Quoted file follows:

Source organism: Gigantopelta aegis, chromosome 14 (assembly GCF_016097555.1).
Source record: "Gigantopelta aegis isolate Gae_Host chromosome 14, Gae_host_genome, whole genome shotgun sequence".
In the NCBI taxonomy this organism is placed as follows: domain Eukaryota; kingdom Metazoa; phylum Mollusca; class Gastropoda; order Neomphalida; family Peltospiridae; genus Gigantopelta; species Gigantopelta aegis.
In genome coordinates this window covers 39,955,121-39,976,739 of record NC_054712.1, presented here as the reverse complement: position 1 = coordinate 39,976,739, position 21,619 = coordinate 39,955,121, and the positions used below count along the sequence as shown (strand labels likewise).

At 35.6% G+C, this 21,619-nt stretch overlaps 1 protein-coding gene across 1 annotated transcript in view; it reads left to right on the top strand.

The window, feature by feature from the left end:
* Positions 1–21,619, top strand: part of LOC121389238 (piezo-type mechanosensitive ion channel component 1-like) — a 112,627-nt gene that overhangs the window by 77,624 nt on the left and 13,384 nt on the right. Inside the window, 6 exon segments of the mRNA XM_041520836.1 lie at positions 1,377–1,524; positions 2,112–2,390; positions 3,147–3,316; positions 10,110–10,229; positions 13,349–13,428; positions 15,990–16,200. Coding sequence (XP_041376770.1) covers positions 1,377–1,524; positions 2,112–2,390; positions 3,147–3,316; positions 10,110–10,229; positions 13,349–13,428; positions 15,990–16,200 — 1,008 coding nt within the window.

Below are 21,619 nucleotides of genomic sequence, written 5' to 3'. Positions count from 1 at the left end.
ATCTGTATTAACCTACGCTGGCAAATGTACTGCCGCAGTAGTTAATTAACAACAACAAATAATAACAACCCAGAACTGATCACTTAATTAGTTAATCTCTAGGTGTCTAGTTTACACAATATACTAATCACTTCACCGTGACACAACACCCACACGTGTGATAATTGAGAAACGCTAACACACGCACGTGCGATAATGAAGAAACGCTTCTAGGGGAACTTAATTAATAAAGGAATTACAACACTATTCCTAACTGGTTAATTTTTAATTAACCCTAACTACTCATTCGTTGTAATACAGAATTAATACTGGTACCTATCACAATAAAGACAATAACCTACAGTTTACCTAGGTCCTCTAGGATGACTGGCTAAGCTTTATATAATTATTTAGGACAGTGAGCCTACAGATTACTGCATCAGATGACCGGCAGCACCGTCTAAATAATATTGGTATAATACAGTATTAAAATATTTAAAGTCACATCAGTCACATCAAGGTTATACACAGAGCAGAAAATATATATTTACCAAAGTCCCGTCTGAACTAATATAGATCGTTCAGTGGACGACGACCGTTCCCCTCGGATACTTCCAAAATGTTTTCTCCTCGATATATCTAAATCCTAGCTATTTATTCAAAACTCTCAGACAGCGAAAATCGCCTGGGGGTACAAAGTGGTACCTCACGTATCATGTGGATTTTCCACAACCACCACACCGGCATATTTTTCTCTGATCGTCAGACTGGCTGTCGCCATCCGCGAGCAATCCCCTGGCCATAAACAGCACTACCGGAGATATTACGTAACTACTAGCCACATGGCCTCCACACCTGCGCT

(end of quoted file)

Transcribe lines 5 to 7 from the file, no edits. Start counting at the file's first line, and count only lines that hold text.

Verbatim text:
At 35.6% G+C, this 21,619-nt stretch overlaps 1 protein-coding gene across 1 annotated transcript in view; it reads left to right on the top strand.

The window, feature by feature from the left end:
* Positions 1–21,619, top strand: part of LOC121389238 (piezo-type mechanosensitive ion channel component 1-like) — a 112,627-nt gene that overhangs the window by 77,624 nt on the left and 13,384 nt on the right. Inside the window, 6 exon segments of the mRNA XM_041520836.1 lie at positions 1,377–1,524; positions 2,112–2,390; positions 3,147–3,316; positions 10,110–10,229; positions 13,349–13,428; positions 15,990–16,200. Coding sequence (XP_041376770.1) covers positions 1,377–1,524; positions 2,112–2,390; positions 3,147–3,316; positions 10,110–10,229; positions 13,349–13,428; positions 15,990–16,200 — 1,008 coding nt within the window.